Phoenix Suns coach Earl Watson, center Tyson Chandler have long history together
PHOENIX — When Tyson Chandler was just a teenager, Earl Watson was there for him, picking him up in his car to take him to lunch at an In-N-Out Burger from time to time.
Back then, Watson was an incoming freshman at UCLA. Chandler was a Hanford, Calif., native about to be a ninth grader at Manuel Dominguez High School in Compton.
Now it is Chandler’s turn to play the part of mentor for a young Phoenix Suns team.
“Tyson has inherited a lot of younger brothers, slash could be sons, so to speak,” Watson said. “They are very fortunate to have a veteran leader like Tyson Chandler in their life.”
With eight Suns players younger than 25 years old, Watson said the young Suns call Chandler, 34, as if he’s a father figure for simple things such as how to pay bills.
Mentorship is the “biggest thing” in the NBA, according to Watson. And he said Chandler is the perfect person to take on the role.
The two first met through Baron Davis, a mutual friend who was at UCLA then and would become an NBA All-Star. Davis grew up in the Los Angeles area and played with Watson at UCLA. They were the first two freshmen to start together for UCLA since the 1979 season.
“Baron (Davis) and I were ballin’ on a budget so we took Tyson to In-N-Out,” Watson said. “(Got a) couple Double-Doubles. We didn’t let him (Chandler) get any fries though. It’s too much for the budget. Shake or fries, he had to choose. So he didn’t get the fries.”
And In-N-Out wasn’t the only place Watson and Davis took the young Chandler.
“I remember them sneaking me into bars on campus in Westwood,” Chandler said. “Just me staying in the back and trying to lay low, but being 7-foot already.
“It was such an amazing time in L.A. when him and Baron were Bruins.”
In 2001, both Chandler and Watson entered the NBA Draft.
At only 18 years of age, Chandler was chosen directly out of high school as the second overall pick by the Los Angeles Lakers, who subsequently traded his rights to the Chicago Bulls.
Watson, who was 22 and had started for four years at UCLA, was chosen in the second round by the Seattle SuperSonics.
Chandler and Watson faced each other twice during their rookie year and their relationship has continued, first as players and now player and coach.
“Having that connection and being drafted together and coming up that way I think is just a real mutual respect,” Chandler said.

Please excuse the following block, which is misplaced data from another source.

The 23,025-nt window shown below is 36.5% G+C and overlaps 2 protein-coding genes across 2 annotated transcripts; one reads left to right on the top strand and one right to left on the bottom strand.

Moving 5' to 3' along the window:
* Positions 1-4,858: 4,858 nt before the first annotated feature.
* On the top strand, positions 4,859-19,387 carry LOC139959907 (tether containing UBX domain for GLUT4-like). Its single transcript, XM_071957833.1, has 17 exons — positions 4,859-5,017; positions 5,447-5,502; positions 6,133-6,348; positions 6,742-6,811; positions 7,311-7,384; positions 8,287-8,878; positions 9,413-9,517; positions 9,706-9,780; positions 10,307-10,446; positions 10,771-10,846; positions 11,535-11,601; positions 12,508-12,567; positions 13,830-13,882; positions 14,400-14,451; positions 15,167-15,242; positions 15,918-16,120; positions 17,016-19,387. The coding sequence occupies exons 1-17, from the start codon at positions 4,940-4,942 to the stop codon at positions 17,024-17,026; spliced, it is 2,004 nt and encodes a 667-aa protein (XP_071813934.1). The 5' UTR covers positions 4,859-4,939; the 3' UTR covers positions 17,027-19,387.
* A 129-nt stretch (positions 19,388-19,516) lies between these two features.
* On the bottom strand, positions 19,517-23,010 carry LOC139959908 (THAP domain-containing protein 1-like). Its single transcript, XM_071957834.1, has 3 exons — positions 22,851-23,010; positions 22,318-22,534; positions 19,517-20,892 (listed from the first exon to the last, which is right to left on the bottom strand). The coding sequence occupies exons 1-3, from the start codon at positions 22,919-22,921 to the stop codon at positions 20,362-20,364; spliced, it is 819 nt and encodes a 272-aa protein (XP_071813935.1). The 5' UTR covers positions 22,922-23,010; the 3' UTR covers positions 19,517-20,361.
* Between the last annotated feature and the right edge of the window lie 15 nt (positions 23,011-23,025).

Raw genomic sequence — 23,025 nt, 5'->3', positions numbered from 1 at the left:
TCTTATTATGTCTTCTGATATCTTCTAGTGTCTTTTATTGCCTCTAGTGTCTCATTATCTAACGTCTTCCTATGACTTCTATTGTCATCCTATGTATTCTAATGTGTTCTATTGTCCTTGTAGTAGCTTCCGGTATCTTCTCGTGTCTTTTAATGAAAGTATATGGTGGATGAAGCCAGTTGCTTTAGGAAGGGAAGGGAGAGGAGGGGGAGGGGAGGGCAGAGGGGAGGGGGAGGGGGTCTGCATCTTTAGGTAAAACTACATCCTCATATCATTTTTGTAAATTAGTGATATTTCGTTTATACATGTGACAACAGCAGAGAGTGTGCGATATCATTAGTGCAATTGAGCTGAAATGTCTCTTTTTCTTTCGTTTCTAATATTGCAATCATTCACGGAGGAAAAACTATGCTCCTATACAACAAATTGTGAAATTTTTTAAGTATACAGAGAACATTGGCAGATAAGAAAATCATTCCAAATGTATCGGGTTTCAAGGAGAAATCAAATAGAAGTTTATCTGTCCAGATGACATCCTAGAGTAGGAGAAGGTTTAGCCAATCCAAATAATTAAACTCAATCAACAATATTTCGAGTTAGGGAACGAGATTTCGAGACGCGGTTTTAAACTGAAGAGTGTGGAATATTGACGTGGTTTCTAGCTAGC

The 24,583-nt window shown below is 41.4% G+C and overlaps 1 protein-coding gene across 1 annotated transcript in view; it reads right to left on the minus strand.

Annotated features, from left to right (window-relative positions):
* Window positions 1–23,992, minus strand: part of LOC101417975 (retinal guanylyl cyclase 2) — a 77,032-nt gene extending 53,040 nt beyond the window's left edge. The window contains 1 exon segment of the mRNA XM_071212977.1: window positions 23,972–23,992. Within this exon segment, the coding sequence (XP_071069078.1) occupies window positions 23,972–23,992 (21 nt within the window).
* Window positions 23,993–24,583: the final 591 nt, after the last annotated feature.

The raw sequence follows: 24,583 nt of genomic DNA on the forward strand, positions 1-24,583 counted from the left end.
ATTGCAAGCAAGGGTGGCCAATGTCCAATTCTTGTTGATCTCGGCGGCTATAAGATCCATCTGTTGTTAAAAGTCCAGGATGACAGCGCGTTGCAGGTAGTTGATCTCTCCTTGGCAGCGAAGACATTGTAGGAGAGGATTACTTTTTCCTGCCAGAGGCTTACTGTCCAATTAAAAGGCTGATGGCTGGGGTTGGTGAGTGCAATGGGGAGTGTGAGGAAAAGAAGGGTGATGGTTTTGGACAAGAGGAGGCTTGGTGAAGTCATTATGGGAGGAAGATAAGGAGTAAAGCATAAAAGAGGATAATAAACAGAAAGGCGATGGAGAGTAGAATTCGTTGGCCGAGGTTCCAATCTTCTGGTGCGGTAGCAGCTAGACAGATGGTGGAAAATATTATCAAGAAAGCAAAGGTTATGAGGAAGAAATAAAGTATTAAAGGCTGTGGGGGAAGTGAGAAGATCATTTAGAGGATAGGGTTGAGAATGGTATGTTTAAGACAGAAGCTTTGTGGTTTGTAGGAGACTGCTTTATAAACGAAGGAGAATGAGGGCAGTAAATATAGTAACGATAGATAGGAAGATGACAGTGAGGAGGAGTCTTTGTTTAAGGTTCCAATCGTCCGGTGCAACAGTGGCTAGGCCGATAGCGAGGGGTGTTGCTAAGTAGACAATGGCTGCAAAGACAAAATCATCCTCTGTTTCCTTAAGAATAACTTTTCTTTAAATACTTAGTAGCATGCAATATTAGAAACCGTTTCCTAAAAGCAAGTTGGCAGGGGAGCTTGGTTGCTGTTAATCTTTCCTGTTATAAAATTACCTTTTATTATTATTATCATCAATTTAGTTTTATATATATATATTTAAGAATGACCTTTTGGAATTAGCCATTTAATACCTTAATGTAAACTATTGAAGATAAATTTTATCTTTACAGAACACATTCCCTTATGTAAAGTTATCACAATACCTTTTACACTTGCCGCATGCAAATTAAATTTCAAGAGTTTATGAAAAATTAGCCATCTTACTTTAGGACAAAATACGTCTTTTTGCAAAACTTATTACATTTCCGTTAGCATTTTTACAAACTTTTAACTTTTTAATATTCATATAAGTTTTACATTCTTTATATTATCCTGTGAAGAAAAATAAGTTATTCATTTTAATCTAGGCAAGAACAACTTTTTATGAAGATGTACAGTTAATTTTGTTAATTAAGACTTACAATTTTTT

After a 13-year playing career in the NBA, Watson retired and set his sights on coaching. He became an assistant coach with the Austin Spurs in the NBA D-league, then an assistant coach with the Suns in July of 2015.
It was in that same month that Chandler signed a multi-year contract with the Suns and joined his mentor of the past.
Watson made his interim coaching debut on Feb. 2, 2016, after the Suns fired coach Jeff Hornacek. The interim tag was lifted when Watson was officially named the Suns head coach in April of 2016.
“Getting a head coaching job after just a couple years in coaching, he’s beaten every odd that’s been set in front of him,” Chandler said. “It says a lot about his character and who he is as an individual.”
Chandler said he wants to see all his coaches do well, but seeing what Watson has achieved in such a short amount of time hits close to home.
“I want to see him succeed because he’s like one of your brothers,” Chandler said. “I just try to do whatever I can to help him from my side of the ball.
“Now it’s different for him. He’s coaching, so I try to communicate with him everything I’m seeing from a locker room aspect.”
Because the two have known each other so long, Watson is comfortable pointing out one thing he doesn’t like so much about Chandler.
“The beard to me is just a wall,” Watson said. “It’s like a dog that barks and you turn the corner, and it’s the nicest dog in the world — even though he’s 7-feet tall.”
Chandler said people either love the beard or don’t. But despite their difference of opinion about Chandler’s facial hair, player and coach know the challenges they have overcome. That knowledge provides them with a unique bond and trust for one another.
“I know that I can go to my coach to talk about anything,” Chandler said. “Whether that be life or basketball or whatever. I’ve got his best interests in the locker room at all times to help motivate players and move the organization in the right way.”
Watson said Chandler has been mature his entire life and has a “special presence” about him. Not only is Watson proud of Chandler’s development as a person and player, but the perks of Chandler’s success aren’t bad either.
“Now he can take me somewhere to go eat,” Watson said. “I’m not going to In-N-Out. Someplace nice.”